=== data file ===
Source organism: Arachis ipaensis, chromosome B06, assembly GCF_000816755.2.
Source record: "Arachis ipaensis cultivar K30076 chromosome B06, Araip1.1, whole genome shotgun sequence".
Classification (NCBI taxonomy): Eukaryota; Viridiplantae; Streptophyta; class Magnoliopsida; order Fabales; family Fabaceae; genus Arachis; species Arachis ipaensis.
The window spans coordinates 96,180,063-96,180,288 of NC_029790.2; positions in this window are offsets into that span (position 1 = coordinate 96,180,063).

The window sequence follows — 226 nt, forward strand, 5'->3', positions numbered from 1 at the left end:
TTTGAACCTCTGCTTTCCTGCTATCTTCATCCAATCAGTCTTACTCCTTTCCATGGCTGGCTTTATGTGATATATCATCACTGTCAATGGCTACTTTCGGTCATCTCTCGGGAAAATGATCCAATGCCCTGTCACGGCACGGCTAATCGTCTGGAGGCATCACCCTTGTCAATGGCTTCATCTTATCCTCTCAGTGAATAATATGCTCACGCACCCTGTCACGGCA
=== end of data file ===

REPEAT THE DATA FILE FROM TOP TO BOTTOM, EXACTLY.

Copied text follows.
Source organism: Arachis ipaensis, chromosome B06, assembly GCF_000816755.2.
Source record: "Arachis ipaensis cultivar K30076 chromosome B06, Araip1.1, whole genome shotgun sequence".
Classification (NCBI taxonomy): Eukaryota; Viridiplantae; Streptophyta; class Magnoliopsida; order Fabales; family Fabaceae; genus Arachis; species Arachis ipaensis.
The window spans coordinates 96,180,063-96,180,288 of NC_029790.2; positions in this window are offsets into that span (position 1 = coordinate 96,180,063).

The window sequence follows — 226 nt, forward strand, 5'->3', positions numbered from 1 at the left end:
TTTGAACCTCTGCTTTCCTGCTATCTTCATCCAATCAGTCTTACTCCTTTCCATGGCTGGCTTTATGTGATATATCATCACTGTCAATGGCTACTTTCGGTCATCTCTCGGGAAAATGATCCAATGCCCTGTCACGGCACGGCTAATCGTCTGGAGGCATCACCCTTGTCAATGGCTTCATCTTATCCTCTCAGTGAATAATATGCTCACGCACCCTGTCACGGCA